JL: Right. Aren’t we all still asking why? Why is this happening? Or how is this happening? I ask that all the time when I hear the news… It dumbfounds you, right? Something’s still not connecting somewhere. Maybe musicals will do it. But it’s been fun. So you’re excited for this one.

    JL: I am. I’m hopeful that it transcends… I know people will love it once they see it… I don’t tend to shy away from obscure, because if we all shy away from obscure, they’ll never be done. It’s just getting people to take the time to see obscure. They may become their favorite musical. If they just take a chance.

    JL: Take a chance. And it’s kind of trusting us. Trusting me and trusting us. …You know, we may try and push people or challenge people to open their minds a little bit more. They may not always agree with everything… but come see it, and what a dialogue. Create a conversation.

    JL: Right…. It’s just melding experiences, using your experiences, and looking to someone else’s… And I would love a family to experience the show together. I think there are some tougher moments in this show obviously than in Wizard of Oz. More real-life moments. But nothing that I think a child should shy away from… Perhaps it will help them and make it more identifiable and make it more accessible to them. Maybe they will understand it a little better when it’s told in this way.

    …We’re all fighting that discrimination in this world right now. There’s not a better piece that tells that story. And that’s all learned behavior- I believe it to be learned behavior. If a parent sees it together with their child, then- Sometimes children teach parents.

    JL: Right. Right. If they’re asking why and a parent doesn’t have an answer, maybe they’ll go, I don’t know, why? It’s important to question.

    JL: It is. It’s going to feel like a real light piece, but it has some really deep things in it. That’s probably what makes it meaningful. Not just a fun show, but relevant, and it matters.

    JL: So relevant… And you know, we all have that. We all want to tell our story. We all want to talk about our parents, our family, and our experiences. It’s what story do we want to tell is something to consider as well.

    What is going to be your path? What is going to be your heritage or your… legacy? Hopefully you’re going to think about that and say you want it to be positive… It’s been a perfect fit to the end of Wizard of Oz, because it’s just a nice transition. And what a group of singers I have. Vocally, they’re just out of this world. Huge, big, fun voices.

    We have a lot of what I call young adult actors in this show. Because we did in Wizard of Oz, and they came through, and they held their own, and we didn’t lower our quality. And what I love is the whole aspect of that mix of these YPAS kids that are working with these professionals, and what they’re going to gain from this experience, and they become better performers. [Some things] you can’t teach in school.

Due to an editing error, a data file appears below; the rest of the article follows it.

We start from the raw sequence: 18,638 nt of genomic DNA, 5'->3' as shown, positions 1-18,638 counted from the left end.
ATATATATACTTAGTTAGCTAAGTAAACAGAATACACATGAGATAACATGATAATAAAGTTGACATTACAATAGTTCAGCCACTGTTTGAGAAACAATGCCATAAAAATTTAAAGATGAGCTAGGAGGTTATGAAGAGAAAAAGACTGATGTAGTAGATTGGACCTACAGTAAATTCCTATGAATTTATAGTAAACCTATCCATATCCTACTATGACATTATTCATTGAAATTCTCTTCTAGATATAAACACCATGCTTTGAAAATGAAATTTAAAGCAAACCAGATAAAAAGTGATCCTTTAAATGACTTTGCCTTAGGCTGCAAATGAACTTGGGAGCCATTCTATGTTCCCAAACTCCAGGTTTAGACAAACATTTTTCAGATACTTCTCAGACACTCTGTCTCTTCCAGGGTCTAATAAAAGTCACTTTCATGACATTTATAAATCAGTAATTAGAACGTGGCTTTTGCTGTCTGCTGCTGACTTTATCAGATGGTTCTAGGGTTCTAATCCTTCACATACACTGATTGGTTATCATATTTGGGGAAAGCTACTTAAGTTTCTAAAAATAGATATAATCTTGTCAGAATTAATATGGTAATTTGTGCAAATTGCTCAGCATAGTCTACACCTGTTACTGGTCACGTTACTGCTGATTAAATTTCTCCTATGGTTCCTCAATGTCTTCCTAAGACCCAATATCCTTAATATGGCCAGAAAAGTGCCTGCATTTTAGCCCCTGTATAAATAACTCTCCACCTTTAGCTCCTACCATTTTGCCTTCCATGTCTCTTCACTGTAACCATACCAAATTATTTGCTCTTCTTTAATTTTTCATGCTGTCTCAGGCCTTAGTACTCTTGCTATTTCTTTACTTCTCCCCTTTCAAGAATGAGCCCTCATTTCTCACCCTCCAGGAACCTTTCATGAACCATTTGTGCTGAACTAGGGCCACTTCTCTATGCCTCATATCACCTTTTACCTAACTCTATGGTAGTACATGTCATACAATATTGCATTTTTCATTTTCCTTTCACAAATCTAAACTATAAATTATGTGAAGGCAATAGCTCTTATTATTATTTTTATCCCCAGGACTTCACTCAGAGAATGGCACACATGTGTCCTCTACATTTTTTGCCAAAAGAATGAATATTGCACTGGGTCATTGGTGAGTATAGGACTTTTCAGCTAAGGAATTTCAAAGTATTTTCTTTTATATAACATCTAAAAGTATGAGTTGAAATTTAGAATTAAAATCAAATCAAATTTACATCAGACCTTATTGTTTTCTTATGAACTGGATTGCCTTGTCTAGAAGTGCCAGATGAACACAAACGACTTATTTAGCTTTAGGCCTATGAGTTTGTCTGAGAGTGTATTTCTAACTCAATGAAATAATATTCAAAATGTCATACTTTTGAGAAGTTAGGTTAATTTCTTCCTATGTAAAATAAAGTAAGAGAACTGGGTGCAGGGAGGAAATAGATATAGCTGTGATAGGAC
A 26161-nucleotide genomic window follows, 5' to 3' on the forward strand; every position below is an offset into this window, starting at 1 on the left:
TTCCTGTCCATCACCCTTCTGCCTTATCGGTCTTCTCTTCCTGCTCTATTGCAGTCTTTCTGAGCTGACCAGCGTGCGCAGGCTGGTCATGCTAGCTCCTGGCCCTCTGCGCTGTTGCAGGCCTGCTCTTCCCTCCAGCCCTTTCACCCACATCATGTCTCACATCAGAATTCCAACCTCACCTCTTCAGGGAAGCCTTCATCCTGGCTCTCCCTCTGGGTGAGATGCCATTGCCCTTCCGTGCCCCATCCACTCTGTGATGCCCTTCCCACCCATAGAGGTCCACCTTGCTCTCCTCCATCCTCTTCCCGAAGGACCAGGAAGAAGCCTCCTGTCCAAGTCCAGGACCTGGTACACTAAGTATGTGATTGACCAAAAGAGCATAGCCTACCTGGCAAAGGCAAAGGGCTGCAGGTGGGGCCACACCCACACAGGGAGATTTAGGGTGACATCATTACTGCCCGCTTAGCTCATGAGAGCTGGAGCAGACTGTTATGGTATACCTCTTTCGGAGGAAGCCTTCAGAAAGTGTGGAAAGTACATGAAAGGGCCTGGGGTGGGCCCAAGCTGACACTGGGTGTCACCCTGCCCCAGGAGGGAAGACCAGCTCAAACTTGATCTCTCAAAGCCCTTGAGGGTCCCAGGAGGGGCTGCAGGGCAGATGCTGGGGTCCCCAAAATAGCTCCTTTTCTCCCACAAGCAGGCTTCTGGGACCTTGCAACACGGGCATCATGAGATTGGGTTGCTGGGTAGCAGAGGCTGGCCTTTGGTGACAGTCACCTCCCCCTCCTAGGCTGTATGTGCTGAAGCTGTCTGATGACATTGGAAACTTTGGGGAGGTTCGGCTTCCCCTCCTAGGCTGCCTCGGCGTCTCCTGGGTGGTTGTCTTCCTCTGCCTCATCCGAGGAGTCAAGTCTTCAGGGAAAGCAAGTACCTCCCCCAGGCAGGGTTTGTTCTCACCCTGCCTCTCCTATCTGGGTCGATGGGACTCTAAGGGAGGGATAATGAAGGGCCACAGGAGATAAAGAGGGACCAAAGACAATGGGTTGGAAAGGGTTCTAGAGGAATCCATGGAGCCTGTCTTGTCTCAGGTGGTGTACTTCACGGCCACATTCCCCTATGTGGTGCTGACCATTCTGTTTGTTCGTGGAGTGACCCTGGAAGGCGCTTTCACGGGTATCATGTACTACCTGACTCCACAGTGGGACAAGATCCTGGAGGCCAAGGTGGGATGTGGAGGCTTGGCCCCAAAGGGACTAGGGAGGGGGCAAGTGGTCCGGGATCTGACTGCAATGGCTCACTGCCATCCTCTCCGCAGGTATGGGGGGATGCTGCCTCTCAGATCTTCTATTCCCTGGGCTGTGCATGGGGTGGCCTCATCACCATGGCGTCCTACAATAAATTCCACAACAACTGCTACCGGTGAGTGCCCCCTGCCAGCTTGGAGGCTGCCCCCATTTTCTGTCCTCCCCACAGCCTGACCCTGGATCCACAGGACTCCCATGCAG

One night I said, and this was in Wizard of Oz, I said, ‘Watch Collette Delaney. She’s been doing this for 25 years and she knows how to do it. Just watch her. You could sit in a classroom. Just watch her do this.’ …Watch these people and you will learn. You will take it in. Emulate it. You don’t have to copy it, but you want to emulate it in your future- the way you work, how you work, and what the outcome is.

    I love that whole learning… It’s why I do what I do. And then to put the audience on top of that is just icing on the cake.


    CenterStage preview of 2015-2016 season

    …[Also], people will get to hear our next season at this show. We’ll announce our season at this show. Any previews you can share?

    JL: It’s exciting. We definitely have some new, exciting things. And then we’ve brought back a couple classics that I don’t think are done very often. A big, brand new musical that I fell in love with on Broadway. It’s another Andrew Lippa score. More stuff for kids. More stuff for families. We like to choose a rock pop young musical for summer. Kind of like Spring Awakening.

    JL: Right, and Chicago. Kind of a younger [show]. In the fall, we always have our big, classic show. Like Sweeney Todd.

    JL: Sweeney Todd and Les Mis, even. And then in the winter… we’re going back to our old format, which is a smaller musical- maybe a more obscure. And then we’re doing another big classic, always in March. Then, next season, I will tell you that Melissa Shepherd’s coming back with her Patsy Cline show next year…and we are doing that with rep with another show, so it will be a show very, very different from Patsy Cline.

    We’ve never run a show in rep. That’ll be interesting, where within these twelve days, we’ll have two shows playing simultaneously. We’re even going to have some 11:00 o’clock shows- to give you an indication.


    Once on This Island runs February 12th-22nd. Tickets are $20 in advance and $22 at the door. Call 502-238-2709, or visit the website by clicking here


    Thursday, February 12 at 7:30pm

    Saturday, February 14 at 7:30pm

    Sunday, February 15 at 2:00pm

    Sunday, February 15 at 7:00pm

    Monday, February 16 at 7:30pm

    Thursday, February 19 at 7:30pm

    Saturday, February 21 at 7:30pm

    Sunday, February 22 at 2:00pm

    Sunday, February 22 at 7:00pm


    Cover Photo: Courtesy of CenterStage's facebook page; Logo: Courtesy of Shutterstock/Anna Jedkynak; Second Photo: Courtesy of Shutterstock/Ramona Kaulitzki; Third Photo: Courtesy of Shutterstock/YanLev; Fourth Photo: Courtesy of CenterStage; Fifth Photo: Courtesy of Shutterstock/VMM; Sixth Photo: Courtesy of Shutterstock/Cienpies Design; Seventh Photo: Courtesy of Shutterstock/Syaheir Azizan

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    About Julie Lamb

    Curly-haired owner of one massive sweet tooth, believer of Harry Potter and Disney fairytales, and a fierce lover of all things literary and the arts.